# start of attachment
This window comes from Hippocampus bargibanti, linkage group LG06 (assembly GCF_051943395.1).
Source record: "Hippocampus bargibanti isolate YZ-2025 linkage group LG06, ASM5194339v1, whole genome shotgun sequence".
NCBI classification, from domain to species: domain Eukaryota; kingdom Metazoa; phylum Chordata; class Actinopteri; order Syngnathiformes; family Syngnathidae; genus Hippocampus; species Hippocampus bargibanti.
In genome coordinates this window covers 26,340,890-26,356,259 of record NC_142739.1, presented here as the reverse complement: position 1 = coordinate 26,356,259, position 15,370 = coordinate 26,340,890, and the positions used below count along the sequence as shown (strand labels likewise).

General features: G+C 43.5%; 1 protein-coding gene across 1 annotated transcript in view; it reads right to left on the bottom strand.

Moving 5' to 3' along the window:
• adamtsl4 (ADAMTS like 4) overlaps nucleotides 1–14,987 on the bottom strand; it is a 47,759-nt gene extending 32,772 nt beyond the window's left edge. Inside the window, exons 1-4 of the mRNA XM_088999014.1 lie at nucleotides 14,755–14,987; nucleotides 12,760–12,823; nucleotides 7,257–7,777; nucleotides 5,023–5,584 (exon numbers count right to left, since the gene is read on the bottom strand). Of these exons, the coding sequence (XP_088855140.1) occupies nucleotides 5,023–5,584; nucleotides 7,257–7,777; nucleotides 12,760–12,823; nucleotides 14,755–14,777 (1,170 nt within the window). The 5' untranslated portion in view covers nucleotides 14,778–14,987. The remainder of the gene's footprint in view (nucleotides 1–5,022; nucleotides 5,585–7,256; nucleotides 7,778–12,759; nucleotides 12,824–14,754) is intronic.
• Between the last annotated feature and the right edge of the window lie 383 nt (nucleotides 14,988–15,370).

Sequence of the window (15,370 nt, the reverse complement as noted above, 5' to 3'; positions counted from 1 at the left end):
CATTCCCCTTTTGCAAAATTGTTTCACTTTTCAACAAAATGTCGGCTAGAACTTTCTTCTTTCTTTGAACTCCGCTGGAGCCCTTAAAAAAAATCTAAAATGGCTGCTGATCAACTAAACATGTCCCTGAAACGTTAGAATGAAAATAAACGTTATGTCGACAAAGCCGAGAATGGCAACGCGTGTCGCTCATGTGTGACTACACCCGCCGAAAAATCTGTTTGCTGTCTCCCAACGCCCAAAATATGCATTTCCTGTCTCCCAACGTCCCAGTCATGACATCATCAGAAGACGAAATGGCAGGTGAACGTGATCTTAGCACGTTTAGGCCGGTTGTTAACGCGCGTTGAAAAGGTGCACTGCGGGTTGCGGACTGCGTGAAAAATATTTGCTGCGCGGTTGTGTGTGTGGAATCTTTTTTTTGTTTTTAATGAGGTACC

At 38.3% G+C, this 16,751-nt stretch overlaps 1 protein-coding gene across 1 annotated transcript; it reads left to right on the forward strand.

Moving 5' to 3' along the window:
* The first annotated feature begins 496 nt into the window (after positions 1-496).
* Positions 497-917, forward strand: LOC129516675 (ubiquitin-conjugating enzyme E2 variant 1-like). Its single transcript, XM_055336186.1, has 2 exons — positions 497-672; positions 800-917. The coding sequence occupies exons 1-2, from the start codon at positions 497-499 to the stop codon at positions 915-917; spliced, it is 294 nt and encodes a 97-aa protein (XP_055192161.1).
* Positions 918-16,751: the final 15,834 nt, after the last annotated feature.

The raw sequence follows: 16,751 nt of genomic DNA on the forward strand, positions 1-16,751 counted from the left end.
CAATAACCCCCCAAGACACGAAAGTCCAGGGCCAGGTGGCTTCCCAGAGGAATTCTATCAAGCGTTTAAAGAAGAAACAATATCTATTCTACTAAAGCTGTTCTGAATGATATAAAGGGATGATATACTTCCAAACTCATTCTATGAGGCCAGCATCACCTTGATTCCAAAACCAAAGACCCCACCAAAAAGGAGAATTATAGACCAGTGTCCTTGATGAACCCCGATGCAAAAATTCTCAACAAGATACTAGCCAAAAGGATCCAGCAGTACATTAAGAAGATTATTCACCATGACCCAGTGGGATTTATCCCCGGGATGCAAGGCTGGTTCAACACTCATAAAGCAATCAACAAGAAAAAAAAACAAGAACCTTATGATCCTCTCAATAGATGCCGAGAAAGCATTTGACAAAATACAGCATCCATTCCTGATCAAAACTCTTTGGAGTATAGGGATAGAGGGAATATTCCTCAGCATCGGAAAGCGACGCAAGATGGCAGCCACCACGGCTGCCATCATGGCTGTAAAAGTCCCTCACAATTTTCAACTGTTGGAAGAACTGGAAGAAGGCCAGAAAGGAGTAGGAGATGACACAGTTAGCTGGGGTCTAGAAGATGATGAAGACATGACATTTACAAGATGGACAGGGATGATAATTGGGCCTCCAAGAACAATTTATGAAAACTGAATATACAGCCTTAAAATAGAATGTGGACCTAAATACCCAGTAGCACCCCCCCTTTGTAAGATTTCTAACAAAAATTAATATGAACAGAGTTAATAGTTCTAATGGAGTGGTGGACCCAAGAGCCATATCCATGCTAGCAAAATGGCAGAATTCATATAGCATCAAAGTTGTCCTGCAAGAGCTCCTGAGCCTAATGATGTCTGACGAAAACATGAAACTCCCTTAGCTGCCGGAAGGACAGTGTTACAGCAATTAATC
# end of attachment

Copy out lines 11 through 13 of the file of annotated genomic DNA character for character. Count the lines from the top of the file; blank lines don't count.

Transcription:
At 38.3% G+C, this 16,751-nt stretch overlaps 1 protein-coding gene across 1 annotated transcript; it reads left to right on the forward strand.

Moving 5' to 3' along the window:
* The first annotated feature begins 496 nt into the window (after positions 1-496).